Born in 1961 in Tangier into a family of Spanish anarchist exiles, he was clandestinely snuck into Switzerland by his parents in 1963 when they entered as seasonal workers.
In the early 80s he and his friends founded Le Cabaret Orwell, a mecca of underground culture in western Switzerland, followed by the internationally famous rock venue La Dolce Vita. Following a screening of experimental films, he turned himself into a self-taught independent film director and producer. He created experimental films and iconoclastic television segments in 1983.
In 1985 he joined the production company Climage, with whom he has stayed a faithful collaborator, and has produced over twenty well-regarded documentaries on the subjects of immigration and identity. He was the editor for the films of Jacqueline Veuve, whose Le Journal de Rivesaltes was awarded with the Swiss Film Award in 1998.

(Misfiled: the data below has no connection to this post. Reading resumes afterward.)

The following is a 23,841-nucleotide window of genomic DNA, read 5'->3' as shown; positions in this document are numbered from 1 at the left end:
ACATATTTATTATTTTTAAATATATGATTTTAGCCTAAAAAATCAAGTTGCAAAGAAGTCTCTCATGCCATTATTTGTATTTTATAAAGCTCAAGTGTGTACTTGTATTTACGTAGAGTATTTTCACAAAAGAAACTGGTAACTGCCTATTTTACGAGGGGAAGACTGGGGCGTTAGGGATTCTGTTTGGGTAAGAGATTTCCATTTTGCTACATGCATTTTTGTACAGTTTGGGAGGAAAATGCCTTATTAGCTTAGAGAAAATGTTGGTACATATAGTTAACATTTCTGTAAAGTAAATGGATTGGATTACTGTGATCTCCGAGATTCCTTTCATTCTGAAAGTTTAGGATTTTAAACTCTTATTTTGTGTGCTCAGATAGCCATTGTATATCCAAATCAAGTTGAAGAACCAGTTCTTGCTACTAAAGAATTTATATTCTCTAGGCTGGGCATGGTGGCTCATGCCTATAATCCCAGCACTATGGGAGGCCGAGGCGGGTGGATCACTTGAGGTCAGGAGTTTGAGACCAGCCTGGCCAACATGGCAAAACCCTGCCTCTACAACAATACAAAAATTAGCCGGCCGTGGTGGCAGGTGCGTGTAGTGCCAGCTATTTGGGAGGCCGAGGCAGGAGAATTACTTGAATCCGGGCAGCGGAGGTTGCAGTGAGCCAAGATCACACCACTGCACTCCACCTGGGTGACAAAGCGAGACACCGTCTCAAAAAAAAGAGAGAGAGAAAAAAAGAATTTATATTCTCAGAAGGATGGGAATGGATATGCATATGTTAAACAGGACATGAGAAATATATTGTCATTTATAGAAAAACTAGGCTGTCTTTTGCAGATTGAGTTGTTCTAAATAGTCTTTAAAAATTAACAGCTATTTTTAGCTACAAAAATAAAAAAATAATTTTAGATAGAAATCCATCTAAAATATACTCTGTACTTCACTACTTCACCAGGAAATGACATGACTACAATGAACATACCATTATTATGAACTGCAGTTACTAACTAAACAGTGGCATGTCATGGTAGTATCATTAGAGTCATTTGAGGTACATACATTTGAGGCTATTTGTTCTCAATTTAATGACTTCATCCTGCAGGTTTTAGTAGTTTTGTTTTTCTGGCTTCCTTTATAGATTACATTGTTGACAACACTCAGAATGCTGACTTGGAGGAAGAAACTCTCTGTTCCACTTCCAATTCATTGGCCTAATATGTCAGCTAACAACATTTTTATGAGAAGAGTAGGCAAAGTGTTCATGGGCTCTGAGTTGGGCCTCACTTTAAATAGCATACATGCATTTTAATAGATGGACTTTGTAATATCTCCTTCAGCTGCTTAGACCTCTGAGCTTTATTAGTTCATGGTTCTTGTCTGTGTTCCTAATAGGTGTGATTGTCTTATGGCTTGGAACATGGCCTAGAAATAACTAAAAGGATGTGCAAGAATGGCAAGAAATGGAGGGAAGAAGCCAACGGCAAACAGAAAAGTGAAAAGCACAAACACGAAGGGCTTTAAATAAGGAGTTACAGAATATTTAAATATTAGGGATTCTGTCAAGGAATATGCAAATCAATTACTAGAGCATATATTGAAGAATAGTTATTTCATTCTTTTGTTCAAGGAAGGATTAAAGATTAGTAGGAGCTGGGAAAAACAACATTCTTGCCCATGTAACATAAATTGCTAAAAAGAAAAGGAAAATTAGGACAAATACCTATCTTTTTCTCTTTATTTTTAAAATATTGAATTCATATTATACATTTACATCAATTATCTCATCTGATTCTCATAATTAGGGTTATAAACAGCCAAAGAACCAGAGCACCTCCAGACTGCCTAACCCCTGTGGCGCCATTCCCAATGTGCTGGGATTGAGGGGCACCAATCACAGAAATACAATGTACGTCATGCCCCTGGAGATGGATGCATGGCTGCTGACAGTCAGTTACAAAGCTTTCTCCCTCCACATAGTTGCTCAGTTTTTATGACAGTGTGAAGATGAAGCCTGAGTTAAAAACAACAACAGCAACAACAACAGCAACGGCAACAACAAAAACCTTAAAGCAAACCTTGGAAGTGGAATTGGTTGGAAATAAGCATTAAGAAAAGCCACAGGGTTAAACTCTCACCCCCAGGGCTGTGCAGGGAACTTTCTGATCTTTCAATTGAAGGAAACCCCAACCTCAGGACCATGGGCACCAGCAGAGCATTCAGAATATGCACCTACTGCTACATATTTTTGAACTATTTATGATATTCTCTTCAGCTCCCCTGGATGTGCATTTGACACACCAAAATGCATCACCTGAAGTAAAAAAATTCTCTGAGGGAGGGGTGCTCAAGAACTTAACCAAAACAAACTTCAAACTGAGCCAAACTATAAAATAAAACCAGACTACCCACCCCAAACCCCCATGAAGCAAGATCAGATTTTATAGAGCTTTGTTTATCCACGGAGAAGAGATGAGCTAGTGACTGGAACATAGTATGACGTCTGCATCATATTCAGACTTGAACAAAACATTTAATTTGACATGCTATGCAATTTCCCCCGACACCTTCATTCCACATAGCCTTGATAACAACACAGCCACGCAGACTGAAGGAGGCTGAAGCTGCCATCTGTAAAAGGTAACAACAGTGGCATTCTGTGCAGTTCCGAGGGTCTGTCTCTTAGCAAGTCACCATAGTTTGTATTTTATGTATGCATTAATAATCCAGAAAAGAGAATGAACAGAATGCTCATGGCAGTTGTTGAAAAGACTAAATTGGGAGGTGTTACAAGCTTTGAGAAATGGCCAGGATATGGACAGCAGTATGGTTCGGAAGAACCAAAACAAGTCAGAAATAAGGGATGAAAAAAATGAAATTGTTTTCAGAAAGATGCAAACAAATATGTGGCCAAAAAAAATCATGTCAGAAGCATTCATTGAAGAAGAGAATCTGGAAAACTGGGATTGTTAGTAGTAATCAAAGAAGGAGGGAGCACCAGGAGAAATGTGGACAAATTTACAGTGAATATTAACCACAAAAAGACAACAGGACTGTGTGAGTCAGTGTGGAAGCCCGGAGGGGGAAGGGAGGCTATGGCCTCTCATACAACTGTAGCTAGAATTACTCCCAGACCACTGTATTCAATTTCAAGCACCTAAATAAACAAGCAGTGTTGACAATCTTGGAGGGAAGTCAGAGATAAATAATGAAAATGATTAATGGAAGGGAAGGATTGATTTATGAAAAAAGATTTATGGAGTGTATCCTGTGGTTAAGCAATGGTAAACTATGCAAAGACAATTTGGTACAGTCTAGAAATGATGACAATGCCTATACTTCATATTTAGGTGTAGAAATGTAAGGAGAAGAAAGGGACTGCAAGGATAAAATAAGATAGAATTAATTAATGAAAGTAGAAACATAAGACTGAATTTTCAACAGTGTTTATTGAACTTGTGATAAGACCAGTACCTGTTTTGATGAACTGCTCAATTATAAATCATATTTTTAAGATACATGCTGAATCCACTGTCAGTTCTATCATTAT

His documentary Exit – the right to die received several international awards including the prestigious Golden Link UER Award for the best European co-production and also the Swiss Cinema Award in 2006. In 2008 his documentary The Fortress won the Golden Leopard at the Locarno Film Festival as well as many other international awards.
His film Special Flight, shot in 2011 in an administrative detention centre, received more than thirty international awards, including the Swiss Film Award and the Prix Europa. In his 2013 follow-up The world is like that, Fernand Melgar tells the story of some of Special Flight’s protagonists after their expulsion from Switzerland.
His last film The Shelter was filmed in an emmergency shelter for homeless people in Lausanne.